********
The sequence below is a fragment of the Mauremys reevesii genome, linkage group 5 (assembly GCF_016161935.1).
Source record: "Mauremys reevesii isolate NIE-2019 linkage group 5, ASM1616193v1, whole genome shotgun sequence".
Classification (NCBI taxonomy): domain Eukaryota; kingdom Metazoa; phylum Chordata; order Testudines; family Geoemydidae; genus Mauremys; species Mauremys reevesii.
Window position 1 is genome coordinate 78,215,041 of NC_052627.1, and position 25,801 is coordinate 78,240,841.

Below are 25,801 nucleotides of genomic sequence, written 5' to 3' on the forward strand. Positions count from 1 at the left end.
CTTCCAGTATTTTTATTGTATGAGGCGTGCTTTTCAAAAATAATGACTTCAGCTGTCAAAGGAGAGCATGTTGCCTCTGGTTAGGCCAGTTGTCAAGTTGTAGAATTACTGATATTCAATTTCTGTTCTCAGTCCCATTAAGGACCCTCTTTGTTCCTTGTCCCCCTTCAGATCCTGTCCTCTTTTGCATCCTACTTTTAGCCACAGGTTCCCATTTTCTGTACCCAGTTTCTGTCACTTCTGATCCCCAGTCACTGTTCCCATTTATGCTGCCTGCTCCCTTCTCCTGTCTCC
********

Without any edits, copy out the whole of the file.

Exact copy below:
The sequence below is a fragment of the Mauremys reevesii genome, linkage group 5 (assembly GCF_016161935.1).
Source record: "Mauremys reevesii isolate NIE-2019 linkage group 5, ASM1616193v1, whole genome shotgun sequence".
Classification (NCBI taxonomy): domain Eukaryota; kingdom Metazoa; phylum Chordata; order Testudines; family Geoemydidae; genus Mauremys; species Mauremys reevesii.
Window position 1 is genome coordinate 78,215,041 of NC_052627.1, and position 25,801 is coordinate 78,240,841.

Below are 25,801 nucleotides of genomic sequence, written 5' to 3' on the forward strand. Positions count from 1 at the left end.
CTTCCAGTATTTTTATTGTATGAGGCGTGCTTTTCAAAAATAATGACTTCAGCTGTCAAAGGAGAGCATGTTGCCTCTGGTTAGGCCAGTTGTCAAGTTGTAGAATTACTGATATTCAATTTCTGTTCTCAGTCCCATTAAGGACCCTCTTTGTTCCTTGTCCCCCTTCAGATCCTGTCCTCTTTTGCATCCTACTTTTAGCCACAGGTTCCCATTTTCTGTACCCAGTTTCTGTCACTTCTGATCCCCAGTCACTGTTCCCATTTATGCTGCCTGCTCCCTTCTCCTGTCTCC